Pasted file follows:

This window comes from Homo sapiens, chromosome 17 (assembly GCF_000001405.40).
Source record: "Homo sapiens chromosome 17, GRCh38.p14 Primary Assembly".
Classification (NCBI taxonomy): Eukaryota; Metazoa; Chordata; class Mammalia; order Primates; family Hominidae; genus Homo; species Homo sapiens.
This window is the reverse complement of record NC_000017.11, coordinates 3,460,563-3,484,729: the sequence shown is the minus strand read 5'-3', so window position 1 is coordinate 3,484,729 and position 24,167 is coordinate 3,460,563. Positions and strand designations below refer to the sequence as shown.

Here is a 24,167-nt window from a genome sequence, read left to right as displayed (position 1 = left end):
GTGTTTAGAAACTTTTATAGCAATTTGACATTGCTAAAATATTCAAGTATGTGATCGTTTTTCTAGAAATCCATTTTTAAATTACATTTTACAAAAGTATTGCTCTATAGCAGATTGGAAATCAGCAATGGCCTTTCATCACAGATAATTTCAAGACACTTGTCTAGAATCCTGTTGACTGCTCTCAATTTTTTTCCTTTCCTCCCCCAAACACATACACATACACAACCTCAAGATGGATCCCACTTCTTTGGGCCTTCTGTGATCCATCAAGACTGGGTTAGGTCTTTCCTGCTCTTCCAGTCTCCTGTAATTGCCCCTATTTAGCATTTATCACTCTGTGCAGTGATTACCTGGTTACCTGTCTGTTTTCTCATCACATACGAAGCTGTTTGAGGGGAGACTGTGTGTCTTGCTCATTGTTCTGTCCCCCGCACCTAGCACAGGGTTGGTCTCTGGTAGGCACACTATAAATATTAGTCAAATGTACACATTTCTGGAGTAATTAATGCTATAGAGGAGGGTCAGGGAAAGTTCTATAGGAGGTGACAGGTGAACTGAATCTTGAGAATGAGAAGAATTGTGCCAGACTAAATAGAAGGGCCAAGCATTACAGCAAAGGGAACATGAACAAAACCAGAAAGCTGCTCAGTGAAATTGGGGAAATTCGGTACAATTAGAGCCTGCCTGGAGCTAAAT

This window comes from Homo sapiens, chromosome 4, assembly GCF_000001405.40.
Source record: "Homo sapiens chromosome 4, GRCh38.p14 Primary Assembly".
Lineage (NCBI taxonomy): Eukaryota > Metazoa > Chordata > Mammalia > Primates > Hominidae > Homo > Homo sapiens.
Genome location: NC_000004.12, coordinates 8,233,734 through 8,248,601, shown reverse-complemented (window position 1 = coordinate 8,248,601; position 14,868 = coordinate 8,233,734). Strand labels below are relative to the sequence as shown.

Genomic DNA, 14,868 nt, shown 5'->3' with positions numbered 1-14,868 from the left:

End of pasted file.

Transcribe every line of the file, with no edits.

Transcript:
This window comes from Homo sapiens, chromosome 17 (assembly GCF_000001405.40).
Source record: "Homo sapiens chromosome 17, GRCh38.p14 Primary Assembly".
Classification (NCBI taxonomy): Eukaryota; Metazoa; Chordata; class Mammalia; order Primates; family Hominidae; genus Homo; species Homo sapiens.
This window is the reverse complement of record NC_000017.11, coordinates 3,460,563-3,484,729: the sequence shown is the minus strand read 5'-3', so window position 1 is coordinate 3,484,729 and position 24,167 is coordinate 3,460,563. Positions and strand designations below refer to the sequence as shown.

Here is a 24,167-nt window from a genome sequence, read left to right as displayed (position 1 = left end):
GTGTTTAGAAACTTTTATAGCAATTTGACATTGCTAAAATATTCAAGTATGTGATCGTTTTTCTAGAAATCCATTTTTAAATTACATTTTACAAAAGTATTGCTCTATAGCAGATTGGAAATCAGCAATGGCCTTTCATCACAGATAATTTCAAGACACTTGTCTAGAATCCTGTTGACTGCTCTCAATTTTTTTCCTTTCCTCCCCCAAACACATACACATACACAACCTCAAGATGGATCCCACTTCTTTGGGCCTTCTGTGATCCATCAAGACTGGGTTAGGTCTTTCCTGCTCTTCCAGTCTCCTGTAATTGCCCCTATTTAGCATTTATCACTCTGTGCAGTGATTACCTGGTTACCTGTCTGTTTTCTCATCACATACGAAGCTGTTTGAGGGGAGACTGTGTGTCTTGCTCATTGTTCTGTCCCCCGCACCTAGCACAGGGTTGGTCTCTGGTAGGCACACTATAAATATTAGTCAAATGTACACATTTCTGGAGTAATTAATGCTATAGAGGAGGGTCAGGGAAAGTTCTATAGGAGGTGACAGGTGAACTGAATCTTGAGAATGAGAAGAATTGTGCCAGACTAAATAGAAGGGCCAAGCATTACAGCAAAGGGAACATGAACAAAACCAGAAAGCTGCTCAGTGAAATTGGGGAAATTCGGTACAATTAGAGCCTGCCTGGAGCTAAAT

This window comes from Homo sapiens, chromosome 4, assembly GCF_000001405.40.
Source record: "Homo sapiens chromosome 4, GRCh38.p14 Primary Assembly".
Lineage (NCBI taxonomy): Eukaryota > Metazoa > Chordata > Mammalia > Primates > Hominidae > Homo > Homo sapiens.
Genome location: NC_000004.12, coordinates 8,233,734 through 8,248,601, shown reverse-complemented (window position 1 = coordinate 8,248,601; position 14,868 = coordinate 8,233,734). Strand labels below are relative to the sequence as shown.

Genomic DNA, 14,868 nt, shown 5'->3' with positions numbered 1-14,868 from the left: